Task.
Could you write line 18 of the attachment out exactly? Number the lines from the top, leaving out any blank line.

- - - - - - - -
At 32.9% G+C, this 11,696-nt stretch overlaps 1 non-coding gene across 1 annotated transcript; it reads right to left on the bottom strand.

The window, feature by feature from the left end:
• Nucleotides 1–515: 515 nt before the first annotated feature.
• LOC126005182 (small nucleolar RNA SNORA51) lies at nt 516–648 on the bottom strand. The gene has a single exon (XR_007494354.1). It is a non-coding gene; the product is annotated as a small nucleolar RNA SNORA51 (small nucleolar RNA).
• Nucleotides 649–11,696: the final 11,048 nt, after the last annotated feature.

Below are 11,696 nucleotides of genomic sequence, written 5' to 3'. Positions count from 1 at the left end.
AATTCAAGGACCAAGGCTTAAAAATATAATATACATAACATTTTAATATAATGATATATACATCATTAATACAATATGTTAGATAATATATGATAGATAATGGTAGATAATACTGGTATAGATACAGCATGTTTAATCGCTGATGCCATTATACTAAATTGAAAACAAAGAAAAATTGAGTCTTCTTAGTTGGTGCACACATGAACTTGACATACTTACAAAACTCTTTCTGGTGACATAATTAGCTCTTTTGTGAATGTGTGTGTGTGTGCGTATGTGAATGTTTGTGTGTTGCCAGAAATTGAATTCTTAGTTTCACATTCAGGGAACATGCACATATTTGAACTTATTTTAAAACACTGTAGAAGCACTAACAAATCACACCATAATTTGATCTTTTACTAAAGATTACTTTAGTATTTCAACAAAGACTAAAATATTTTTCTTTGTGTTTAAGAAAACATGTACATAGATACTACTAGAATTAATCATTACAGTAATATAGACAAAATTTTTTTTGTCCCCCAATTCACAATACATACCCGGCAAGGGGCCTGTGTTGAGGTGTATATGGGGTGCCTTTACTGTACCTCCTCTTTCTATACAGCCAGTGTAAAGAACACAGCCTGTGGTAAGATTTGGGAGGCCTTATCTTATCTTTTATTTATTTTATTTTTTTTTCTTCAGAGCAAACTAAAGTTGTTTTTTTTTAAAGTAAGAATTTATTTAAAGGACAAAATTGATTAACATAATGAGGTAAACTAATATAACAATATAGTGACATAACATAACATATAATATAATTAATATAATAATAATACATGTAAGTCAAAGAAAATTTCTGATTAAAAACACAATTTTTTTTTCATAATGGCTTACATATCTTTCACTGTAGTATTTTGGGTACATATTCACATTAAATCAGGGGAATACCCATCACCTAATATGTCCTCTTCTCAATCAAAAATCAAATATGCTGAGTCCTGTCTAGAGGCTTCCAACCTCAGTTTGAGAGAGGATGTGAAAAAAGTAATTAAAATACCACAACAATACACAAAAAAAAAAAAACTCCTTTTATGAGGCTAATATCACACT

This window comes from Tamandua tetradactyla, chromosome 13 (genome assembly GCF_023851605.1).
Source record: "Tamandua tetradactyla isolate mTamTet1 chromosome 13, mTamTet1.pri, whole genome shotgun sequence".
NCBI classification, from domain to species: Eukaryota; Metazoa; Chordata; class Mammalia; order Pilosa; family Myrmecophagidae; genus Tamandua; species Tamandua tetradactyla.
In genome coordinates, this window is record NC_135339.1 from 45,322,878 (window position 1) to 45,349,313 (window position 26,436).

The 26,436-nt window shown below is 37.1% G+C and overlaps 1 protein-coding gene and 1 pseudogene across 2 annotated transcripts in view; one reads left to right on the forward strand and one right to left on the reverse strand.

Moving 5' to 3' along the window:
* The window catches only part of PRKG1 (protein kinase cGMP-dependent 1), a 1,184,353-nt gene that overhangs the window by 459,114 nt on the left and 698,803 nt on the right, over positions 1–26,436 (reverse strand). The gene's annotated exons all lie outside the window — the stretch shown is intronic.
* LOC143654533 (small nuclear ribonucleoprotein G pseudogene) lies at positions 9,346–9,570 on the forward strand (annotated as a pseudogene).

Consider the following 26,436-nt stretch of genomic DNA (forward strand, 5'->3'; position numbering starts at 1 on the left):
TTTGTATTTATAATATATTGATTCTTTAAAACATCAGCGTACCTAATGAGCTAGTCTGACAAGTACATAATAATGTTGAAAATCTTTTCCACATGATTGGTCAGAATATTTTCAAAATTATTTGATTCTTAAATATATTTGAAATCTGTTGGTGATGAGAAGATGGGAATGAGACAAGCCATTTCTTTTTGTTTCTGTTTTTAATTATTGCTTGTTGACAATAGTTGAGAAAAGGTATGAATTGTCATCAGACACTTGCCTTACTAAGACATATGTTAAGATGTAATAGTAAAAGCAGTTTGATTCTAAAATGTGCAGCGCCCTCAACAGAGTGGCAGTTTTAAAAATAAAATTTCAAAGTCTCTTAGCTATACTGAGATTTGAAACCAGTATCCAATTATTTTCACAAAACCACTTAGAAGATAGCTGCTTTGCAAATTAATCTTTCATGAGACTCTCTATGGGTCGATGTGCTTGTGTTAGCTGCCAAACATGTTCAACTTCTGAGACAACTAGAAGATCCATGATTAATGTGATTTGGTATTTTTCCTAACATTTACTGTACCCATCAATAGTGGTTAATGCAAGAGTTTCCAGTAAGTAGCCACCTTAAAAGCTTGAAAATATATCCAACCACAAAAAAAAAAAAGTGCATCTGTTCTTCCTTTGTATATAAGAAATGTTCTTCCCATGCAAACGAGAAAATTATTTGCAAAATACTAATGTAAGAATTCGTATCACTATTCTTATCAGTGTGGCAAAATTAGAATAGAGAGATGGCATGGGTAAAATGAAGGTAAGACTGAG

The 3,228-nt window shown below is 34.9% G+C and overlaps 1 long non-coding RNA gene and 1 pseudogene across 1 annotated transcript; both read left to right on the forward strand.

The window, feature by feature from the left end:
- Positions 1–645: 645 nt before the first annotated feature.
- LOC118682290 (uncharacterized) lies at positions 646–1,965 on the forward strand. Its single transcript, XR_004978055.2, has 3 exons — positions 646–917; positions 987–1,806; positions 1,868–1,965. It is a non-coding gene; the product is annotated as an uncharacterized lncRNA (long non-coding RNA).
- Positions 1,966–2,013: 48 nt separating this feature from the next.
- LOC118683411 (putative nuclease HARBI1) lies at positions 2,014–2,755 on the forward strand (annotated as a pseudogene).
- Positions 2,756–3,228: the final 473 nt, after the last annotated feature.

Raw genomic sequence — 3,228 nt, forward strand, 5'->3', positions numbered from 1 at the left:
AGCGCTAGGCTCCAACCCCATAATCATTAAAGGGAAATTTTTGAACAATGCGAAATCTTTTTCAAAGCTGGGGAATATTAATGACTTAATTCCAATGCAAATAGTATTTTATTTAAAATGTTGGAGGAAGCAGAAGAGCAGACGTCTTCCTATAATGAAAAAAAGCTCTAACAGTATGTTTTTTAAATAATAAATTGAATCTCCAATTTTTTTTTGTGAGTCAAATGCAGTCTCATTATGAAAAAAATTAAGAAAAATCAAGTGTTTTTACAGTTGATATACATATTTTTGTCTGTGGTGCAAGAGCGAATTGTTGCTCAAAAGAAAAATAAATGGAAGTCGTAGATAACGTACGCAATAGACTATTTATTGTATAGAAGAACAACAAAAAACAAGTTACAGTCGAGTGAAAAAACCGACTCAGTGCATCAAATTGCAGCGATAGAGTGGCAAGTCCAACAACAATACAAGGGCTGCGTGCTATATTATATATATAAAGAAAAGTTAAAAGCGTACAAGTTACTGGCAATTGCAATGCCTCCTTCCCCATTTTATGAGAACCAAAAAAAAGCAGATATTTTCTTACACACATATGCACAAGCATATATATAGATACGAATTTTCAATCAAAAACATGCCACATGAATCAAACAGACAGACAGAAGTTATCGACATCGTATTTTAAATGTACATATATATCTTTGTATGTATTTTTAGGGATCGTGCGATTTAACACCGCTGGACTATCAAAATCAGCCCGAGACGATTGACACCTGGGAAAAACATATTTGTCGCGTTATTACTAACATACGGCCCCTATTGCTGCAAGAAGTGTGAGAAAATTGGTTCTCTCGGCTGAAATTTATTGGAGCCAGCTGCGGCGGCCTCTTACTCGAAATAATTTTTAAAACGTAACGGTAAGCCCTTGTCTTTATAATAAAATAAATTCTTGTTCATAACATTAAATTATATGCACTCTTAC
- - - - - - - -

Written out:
The 3,228-nt window shown below is 34.9% G+C and overlaps 1 long non-coding RNA gene and 1 pseudogene across 1 annotated transcript; both read left to right on the forward strand.